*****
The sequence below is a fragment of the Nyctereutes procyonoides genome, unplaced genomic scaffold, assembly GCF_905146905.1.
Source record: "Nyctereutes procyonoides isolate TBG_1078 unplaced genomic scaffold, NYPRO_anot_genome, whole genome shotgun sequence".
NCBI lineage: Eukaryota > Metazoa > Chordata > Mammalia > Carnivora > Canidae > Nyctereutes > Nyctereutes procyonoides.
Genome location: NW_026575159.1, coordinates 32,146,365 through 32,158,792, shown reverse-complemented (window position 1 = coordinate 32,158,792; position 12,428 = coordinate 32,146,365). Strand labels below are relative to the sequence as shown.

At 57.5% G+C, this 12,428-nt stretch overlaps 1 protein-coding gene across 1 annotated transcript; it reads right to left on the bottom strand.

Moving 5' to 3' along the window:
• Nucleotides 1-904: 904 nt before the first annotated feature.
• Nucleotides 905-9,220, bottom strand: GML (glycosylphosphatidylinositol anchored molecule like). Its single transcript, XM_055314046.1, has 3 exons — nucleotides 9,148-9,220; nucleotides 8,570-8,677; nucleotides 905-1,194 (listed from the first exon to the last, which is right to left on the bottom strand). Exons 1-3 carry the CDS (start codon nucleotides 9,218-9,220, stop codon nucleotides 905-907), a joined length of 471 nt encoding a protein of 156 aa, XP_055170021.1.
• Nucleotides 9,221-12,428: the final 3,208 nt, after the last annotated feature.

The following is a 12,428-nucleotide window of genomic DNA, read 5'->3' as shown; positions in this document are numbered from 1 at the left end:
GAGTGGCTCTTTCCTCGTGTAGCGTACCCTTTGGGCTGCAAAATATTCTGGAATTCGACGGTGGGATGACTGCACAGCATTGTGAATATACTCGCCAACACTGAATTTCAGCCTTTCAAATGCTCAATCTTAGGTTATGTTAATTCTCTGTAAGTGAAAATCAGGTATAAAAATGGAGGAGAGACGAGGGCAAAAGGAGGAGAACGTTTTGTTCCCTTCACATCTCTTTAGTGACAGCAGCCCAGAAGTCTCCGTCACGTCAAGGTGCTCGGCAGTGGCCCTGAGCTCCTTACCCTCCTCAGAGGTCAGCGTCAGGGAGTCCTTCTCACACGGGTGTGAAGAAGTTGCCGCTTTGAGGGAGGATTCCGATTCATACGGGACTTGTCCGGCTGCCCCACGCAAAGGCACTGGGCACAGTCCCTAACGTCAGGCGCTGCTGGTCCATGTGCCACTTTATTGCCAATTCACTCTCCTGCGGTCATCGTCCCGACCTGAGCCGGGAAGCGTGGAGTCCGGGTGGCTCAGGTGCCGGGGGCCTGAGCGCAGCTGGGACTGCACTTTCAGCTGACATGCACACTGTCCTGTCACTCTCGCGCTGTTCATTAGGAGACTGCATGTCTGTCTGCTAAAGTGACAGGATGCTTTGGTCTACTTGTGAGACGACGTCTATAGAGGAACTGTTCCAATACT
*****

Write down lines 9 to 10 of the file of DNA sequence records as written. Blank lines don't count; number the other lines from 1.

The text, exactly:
• Nucleotides 9,221-12,428: the final 3,208 nt, after the last annotated feature.

The following is a 12,428-nucleotide window of genomic DNA, read 5'->3' as shown; positions in this document are numbered from 1 at the left end: